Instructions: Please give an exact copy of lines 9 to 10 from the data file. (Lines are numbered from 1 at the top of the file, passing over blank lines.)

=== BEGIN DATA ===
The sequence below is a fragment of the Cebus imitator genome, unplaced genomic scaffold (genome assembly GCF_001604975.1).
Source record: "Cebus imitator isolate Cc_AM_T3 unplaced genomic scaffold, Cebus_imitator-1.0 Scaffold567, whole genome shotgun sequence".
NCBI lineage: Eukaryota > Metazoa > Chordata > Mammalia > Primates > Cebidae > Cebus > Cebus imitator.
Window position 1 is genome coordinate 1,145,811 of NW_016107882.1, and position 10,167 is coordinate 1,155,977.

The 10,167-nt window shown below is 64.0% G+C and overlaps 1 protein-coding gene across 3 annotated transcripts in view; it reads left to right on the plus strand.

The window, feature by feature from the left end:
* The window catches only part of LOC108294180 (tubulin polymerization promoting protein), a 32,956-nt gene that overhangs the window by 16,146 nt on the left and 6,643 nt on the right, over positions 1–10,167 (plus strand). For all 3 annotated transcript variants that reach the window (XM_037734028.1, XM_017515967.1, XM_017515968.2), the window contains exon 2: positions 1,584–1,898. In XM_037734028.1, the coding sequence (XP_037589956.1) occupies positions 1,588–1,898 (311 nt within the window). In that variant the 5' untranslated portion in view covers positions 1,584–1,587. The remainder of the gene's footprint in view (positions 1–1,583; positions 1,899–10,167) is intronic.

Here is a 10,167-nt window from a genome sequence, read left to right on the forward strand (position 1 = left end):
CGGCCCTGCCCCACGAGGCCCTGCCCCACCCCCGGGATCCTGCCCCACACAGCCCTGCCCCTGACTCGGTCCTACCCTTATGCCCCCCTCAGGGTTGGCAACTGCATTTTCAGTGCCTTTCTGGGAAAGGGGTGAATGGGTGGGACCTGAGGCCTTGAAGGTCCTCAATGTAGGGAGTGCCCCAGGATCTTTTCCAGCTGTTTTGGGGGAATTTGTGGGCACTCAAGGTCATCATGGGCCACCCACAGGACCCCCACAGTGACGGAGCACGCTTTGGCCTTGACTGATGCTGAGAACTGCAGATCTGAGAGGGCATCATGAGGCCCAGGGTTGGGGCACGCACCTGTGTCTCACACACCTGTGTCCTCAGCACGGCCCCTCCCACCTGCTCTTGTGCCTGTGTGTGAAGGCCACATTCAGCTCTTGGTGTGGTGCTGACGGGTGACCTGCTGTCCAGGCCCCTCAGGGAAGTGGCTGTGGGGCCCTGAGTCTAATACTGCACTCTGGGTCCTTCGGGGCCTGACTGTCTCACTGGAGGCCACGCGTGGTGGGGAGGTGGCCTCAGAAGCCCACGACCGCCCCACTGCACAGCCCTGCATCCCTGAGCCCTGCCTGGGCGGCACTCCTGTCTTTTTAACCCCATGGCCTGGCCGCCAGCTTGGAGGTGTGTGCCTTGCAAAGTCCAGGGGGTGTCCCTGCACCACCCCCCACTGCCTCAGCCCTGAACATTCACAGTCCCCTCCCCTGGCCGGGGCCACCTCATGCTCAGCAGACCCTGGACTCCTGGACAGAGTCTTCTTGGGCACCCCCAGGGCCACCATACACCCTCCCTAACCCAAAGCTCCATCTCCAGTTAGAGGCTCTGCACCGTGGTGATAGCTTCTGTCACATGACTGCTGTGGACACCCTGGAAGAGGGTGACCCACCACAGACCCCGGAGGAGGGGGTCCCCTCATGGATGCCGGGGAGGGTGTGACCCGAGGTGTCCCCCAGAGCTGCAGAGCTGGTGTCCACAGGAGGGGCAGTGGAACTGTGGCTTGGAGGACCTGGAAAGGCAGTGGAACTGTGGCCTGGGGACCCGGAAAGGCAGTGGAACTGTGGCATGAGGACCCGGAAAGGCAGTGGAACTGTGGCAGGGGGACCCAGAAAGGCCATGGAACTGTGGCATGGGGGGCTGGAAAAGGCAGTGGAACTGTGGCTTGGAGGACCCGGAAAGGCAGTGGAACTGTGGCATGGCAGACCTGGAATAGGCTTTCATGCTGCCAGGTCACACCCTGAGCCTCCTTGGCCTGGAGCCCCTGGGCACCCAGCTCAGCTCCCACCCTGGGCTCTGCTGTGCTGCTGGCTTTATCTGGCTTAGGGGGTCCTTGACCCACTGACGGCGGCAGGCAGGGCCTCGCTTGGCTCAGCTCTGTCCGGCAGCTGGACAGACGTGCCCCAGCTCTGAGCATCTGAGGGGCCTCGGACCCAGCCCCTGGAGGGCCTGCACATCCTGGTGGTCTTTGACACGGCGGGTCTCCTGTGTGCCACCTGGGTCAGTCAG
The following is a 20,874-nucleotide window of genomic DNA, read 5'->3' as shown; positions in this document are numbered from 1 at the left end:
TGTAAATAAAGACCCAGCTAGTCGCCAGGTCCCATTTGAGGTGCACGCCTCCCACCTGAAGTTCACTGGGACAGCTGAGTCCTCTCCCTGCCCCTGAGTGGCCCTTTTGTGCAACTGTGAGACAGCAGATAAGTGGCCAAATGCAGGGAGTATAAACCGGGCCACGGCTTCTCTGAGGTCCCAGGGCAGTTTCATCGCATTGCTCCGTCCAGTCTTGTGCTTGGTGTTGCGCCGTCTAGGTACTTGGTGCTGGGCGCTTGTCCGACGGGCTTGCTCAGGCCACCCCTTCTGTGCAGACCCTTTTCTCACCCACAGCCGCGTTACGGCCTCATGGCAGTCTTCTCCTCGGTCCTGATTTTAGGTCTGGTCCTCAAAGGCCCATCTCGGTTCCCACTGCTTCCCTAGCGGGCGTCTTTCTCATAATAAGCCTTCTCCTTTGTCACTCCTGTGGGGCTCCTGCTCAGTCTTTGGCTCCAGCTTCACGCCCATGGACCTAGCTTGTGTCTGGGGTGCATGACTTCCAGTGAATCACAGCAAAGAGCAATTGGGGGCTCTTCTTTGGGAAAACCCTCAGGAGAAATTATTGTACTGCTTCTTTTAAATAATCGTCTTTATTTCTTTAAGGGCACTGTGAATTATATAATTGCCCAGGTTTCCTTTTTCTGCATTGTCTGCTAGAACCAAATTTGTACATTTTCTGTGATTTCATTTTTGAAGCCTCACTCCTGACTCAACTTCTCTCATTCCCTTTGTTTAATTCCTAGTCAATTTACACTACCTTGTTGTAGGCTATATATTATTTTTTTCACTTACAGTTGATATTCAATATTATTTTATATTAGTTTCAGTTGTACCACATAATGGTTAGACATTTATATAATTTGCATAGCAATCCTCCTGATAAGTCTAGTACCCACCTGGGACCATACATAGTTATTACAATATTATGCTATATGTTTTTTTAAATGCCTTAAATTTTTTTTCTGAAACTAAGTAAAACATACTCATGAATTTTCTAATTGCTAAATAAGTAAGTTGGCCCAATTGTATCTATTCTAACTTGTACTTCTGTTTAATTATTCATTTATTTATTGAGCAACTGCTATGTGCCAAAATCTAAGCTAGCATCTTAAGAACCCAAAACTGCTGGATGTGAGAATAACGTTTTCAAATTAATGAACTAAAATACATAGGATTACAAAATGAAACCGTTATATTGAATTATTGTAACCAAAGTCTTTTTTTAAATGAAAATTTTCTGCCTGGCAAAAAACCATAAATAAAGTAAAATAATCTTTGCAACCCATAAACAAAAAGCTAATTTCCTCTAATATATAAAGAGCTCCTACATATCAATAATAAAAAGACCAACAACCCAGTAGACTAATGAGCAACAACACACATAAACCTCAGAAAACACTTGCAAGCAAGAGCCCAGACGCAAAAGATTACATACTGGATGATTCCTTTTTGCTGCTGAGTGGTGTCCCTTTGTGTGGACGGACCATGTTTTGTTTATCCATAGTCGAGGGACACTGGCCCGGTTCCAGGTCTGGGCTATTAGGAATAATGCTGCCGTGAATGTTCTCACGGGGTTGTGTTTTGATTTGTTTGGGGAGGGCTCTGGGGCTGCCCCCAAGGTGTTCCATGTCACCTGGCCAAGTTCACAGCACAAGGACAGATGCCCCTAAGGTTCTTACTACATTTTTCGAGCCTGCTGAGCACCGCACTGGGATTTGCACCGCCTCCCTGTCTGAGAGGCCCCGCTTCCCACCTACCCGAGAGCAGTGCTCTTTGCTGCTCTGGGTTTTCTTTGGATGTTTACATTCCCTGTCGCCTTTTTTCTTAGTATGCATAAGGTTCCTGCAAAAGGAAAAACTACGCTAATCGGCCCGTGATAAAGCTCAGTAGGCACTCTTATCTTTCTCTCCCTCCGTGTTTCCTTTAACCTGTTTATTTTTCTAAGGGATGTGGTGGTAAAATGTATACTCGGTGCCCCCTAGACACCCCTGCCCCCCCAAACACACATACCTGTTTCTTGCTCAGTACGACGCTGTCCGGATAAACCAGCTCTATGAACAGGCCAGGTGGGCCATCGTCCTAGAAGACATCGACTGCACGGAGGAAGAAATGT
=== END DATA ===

CGGCCCTGCCCCACGAGGCCCTGCCCCACCCCCGGGATCCTGCCCCACACAGCCCTGCCCCTGACTCGGTCCTACCCTTATGCCCCCCTCAGGGTTGGCAACTGCATTTTCAGTGCCTTTCTGGGAAAGGGGTGAATGGGTGGGACCTGAGGCCTTGAAGGTCCTCAATGTAGGGAGTGCCCCAGGATCTTTTCCAGCTGTTTTGGGGGAATTTGTGGGCACTCAAGGTCATCATGGGCCACCCACAGGACCCCCACAGTGACGGAGCACGCTTTGGCCTTGACTGATGCTGAGAACTGCAGATCTGAGAGGGCATCATGAGGCCCAGGGTTGGGGCACGCACCTGTGTCTCACACACCTGTGTCCTCAGCACGGCCCCTCCCACCTGCTCTTGTGCCTGTGTGTGAAGGCCACATTCAGCTCTTGGTGTGGTGCTGACGGGTGACCTGCTGTCCAGGCCCCTCAGGGAAGTGGCTGTGGGGCCCTGAGTCTAATACTGCACTCTGGGTCCTTCGGGGCCTGACTGTCTCACTGGAGGCCACGCGTGGTGGGGAGGTGGCCTCAGAAGCCCACGACCGCCCCACTGCACAGCCCTGCATCCCTGAGCCCTGCCTGGGCGGCACTCCTGTCTTTTTAACCCCATGGCCTGGCCGCCAGCTTGGAGGTGTGTGCCTTGCAAAGTCCAGGGGGTGTCCCTGCACCACCCCCCACTGCCTCAGCCCTGAACATTCACAGTCCCCTCCCCTGGCCGGGGCCACCTCATGCTCAGCAGACCCTGGACTCCTGGACAGAGTCTTCTTGGGCACCCCCAGGGCCACCATACACCCTCCCTAACCCAAAGCTCCATCTCCAGTTAGAGGCTCTGCACCGTGGTGATAGCTTCTGTCACATGACTGCTGTGGACACCCTGGAAGAGGGTGACCCACCACAGACCCCGGAGGAGGGGGTCCCCTCATGGATGCCGGGGAGGGTGTGACCCGAGGTGTCCCCCAGAGCTGCAGAGCTGGTGTCCACAGGAGGGGCAGTGGAACTGTGGCTTGGAGGACCTGGAAAGGCAGTGGAACTGTGGCCTGGGGACCCGGAAAGGCAGTGGAACTGTGGCATGAGGACCCGGAAAGGCAGTGGAACTGTGGCAGGGGGACCCAGAAAGGCCATGGAACTGTGGCATGGGGGGCTGGAAAAGGCAGTGGAACTGTGGCTTGGAGGACCCGGAAAGGCAGTGGAACTGTGGCATGGCAGACCTGGAATAGGCTTTCATGCTGCCAGGTCACACCCTGAGCCTCCTTGGCCTGGAGCCCCTGGGCACCCAGCTCAGCTCCCACCCTGGGCTCTGCTGTGCTGCTGGCTTTATCTGGCTTAGGGGGTCCTTGACCCACTGACGGCGGCAGGCAGGGCCTCGCTTGGCTCAGCTCTGTCCGGCAGCTGGACAGACGTGCCCCAGCTCTGAGCATCTGAGGGGCCTCGGACCCAGCCCCTGGAGGGCCTGCACATCCTGGTGGTCTTTGACACGGCGGGTCTCCTGTGTGCCACCTGGGTCAGTCAG
The following is a 20,874-nucleotide window of genomic DNA, read 5'->3' as shown; positions in this document are numbered from 1 at the left end: